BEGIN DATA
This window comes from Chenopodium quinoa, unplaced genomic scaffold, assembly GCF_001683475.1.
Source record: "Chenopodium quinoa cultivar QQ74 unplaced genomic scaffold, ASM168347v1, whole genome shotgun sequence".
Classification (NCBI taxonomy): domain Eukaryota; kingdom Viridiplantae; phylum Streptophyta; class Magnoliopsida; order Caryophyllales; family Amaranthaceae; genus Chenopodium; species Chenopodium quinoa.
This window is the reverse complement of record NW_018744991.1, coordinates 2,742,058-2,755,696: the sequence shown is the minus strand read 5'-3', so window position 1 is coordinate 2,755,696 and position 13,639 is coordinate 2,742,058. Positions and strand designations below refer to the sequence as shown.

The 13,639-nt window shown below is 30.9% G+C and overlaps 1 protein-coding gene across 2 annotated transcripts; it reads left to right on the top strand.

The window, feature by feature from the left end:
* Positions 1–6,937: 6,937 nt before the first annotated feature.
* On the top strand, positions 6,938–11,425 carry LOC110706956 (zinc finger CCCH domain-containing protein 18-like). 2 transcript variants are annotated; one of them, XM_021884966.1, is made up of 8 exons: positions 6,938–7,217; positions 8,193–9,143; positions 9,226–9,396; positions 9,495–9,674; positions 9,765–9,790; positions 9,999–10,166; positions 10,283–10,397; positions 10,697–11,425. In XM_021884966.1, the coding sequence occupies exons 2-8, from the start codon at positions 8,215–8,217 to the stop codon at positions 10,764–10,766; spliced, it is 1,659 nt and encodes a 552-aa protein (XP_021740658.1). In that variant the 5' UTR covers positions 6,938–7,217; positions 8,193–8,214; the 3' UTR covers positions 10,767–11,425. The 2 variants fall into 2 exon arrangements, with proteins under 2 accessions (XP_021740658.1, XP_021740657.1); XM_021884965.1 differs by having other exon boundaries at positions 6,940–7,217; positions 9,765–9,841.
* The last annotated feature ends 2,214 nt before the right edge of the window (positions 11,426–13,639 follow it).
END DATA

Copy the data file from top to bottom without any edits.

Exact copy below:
This window comes from Chenopodium quinoa, unplaced genomic scaffold, assembly GCF_001683475.1.
Source record: "Chenopodium quinoa cultivar QQ74 unplaced genomic scaffold, ASM168347v1, whole genome shotgun sequence".
Classification (NCBI taxonomy): domain Eukaryota; kingdom Viridiplantae; phylum Streptophyta; class Magnoliopsida; order Caryophyllales; family Amaranthaceae; genus Chenopodium; species Chenopodium quinoa.
This window is the reverse complement of record NW_018744991.1, coordinates 2,742,058-2,755,696: the sequence shown is the minus strand read 5'-3', so window position 1 is coordinate 2,755,696 and position 13,639 is coordinate 2,742,058. Positions and strand designations below refer to the sequence as shown.

The 13,639-nt window shown below is 30.9% G+C and overlaps 1 protein-coding gene across 2 annotated transcripts; it reads left to right on the top strand.

The window, feature by feature from the left end:
* Positions 1–6,937: 6,937 nt before the first annotated feature.
* On the top strand, positions 6,938–11,425 carry LOC110706956 (zinc finger CCCH domain-containing protein 18-like). 2 transcript variants are annotated; one of them, XM_021884966.1, is made up of 8 exons: positions 6,938–7,217; positions 8,193–9,143; positions 9,226–9,396; positions 9,495–9,674; positions 9,765–9,790; positions 9,999–10,166; positions 10,283–10,397; positions 10,697–11,425. In XM_021884966.1, the coding sequence occupies exons 2-8, from the start codon at positions 8,215–8,217 to the stop codon at positions 10,764–10,766; spliced, it is 1,659 nt and encodes a 552-aa protein (XP_021740658.1). In that variant the 5' UTR covers positions 6,938–7,217; positions 8,193–8,214; the 3' UTR covers positions 10,767–11,425. The 2 variants fall into 2 exon arrangements, with proteins under 2 accessions (XP_021740658.1, XP_021740657.1); XM_021884965.1 differs by having other exon boundaries at positions 6,940–7,217; positions 9,765–9,841.
* The last annotated feature ends 2,214 nt before the right edge of the window (positions 11,426–13,639 follow it).